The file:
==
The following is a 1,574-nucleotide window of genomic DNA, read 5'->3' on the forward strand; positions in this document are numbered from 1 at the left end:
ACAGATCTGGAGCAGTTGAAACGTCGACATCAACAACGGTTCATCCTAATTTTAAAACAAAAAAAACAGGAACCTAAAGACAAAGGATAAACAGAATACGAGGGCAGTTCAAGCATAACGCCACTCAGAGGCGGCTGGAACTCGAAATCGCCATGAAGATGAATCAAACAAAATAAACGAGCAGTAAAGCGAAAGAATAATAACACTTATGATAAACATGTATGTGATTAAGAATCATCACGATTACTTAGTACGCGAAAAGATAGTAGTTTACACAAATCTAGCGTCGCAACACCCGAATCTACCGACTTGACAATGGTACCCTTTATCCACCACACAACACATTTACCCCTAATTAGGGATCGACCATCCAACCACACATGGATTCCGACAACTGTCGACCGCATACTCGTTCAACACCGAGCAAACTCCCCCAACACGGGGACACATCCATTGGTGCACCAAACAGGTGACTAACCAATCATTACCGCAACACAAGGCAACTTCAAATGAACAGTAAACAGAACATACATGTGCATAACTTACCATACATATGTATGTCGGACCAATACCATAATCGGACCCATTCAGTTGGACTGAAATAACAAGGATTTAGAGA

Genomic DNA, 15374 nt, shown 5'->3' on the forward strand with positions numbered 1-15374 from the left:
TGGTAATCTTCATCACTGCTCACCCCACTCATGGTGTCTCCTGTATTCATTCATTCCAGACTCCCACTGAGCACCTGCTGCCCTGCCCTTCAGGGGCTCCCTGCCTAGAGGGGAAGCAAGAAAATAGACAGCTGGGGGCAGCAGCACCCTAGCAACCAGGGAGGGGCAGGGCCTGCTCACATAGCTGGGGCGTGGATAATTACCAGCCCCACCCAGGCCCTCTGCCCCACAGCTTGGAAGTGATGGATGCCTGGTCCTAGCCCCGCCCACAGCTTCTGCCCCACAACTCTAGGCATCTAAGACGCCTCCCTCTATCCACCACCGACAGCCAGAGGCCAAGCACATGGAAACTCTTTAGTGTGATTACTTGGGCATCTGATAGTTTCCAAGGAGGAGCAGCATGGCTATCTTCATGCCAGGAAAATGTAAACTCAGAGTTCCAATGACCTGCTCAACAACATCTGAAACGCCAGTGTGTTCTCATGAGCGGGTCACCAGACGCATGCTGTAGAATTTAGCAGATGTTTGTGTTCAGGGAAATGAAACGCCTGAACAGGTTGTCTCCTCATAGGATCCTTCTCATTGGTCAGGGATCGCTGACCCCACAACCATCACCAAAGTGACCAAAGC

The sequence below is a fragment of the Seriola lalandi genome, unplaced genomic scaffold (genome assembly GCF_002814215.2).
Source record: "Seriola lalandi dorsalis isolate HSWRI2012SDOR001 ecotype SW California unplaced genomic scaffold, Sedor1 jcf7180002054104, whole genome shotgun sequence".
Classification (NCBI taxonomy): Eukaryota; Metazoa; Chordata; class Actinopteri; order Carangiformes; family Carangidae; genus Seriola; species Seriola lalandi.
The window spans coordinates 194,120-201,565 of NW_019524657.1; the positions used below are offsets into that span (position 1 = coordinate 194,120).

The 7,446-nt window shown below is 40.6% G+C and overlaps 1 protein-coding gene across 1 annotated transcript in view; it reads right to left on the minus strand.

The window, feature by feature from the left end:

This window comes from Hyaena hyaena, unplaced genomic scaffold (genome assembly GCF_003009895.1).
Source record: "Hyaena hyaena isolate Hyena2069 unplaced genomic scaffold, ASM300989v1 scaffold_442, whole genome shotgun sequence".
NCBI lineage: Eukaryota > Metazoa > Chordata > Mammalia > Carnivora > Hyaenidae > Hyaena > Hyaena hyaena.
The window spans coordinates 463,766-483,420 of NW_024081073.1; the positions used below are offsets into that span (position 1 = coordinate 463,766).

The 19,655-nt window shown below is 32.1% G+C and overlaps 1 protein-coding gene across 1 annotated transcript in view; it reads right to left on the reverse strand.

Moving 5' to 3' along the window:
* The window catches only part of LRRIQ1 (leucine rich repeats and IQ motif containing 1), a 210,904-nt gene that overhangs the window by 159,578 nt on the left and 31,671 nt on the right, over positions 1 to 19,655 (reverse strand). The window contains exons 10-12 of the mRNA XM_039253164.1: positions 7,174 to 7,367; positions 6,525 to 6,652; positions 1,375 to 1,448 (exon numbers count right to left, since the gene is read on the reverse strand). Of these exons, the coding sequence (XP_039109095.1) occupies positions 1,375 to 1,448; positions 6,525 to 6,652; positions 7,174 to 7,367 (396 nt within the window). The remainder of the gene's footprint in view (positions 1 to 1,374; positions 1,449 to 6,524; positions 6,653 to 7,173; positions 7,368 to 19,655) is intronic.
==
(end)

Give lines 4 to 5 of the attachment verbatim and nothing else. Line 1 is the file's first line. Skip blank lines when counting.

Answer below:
TGGTAATCTTCATCACTGCTCACCCCACTCATGGTGTCTCCTGTATTCATTCATTCCAGACTCCCACTGAGCACCTGCTGCCCTGCCCTTCAGGGGCTCCCTGCCTAGAGGGGAAGCAAGAAAATAGACAGCTGGGGGCAGCAGCACCCTAGCAACCAGGGAGGGGCAGGGCCTGCTCACATAGCTGGGGCGTGGATAATTACCAGCCCCACCCAGGCCCTCTGCCCCACAGCTTGGAAGTGATGGATGCCTGGTCCTAGCCCCGCCCACAGCTTCTGCCCCACAACTCTAGGCATCTAAGACGCCTCCCTCTATCCACCACCGACAGCCAGAGGCCAAGCACATGGAAACTCTTTAGTGTGATTACTTGGGCATCTGATAGTTTCCAAGGAGGAGCAGCATGGCTATCTTCATGCCAGGAAAATGTAAACTCAGAGTTCCAATGACCTGCTCAACAACATCTGAAACGCCAGTGTGTTCTCATGAGCGGGTCACCAGACGCATGCTGTAGAATTTAGCAGATGTTTGTGTTCAGGGAAATGAAACGCCTGAACAGGTTGTCTCCTCATAGGATCCTTCTCATTGGTCAGGGATCGCTGACCCCACAACCATCACCAAAGTGACCAAAGC

The sequence below is a fragment of the Seriola lalandi genome, unplaced genomic scaffold (genome assembly GCF_002814215.2).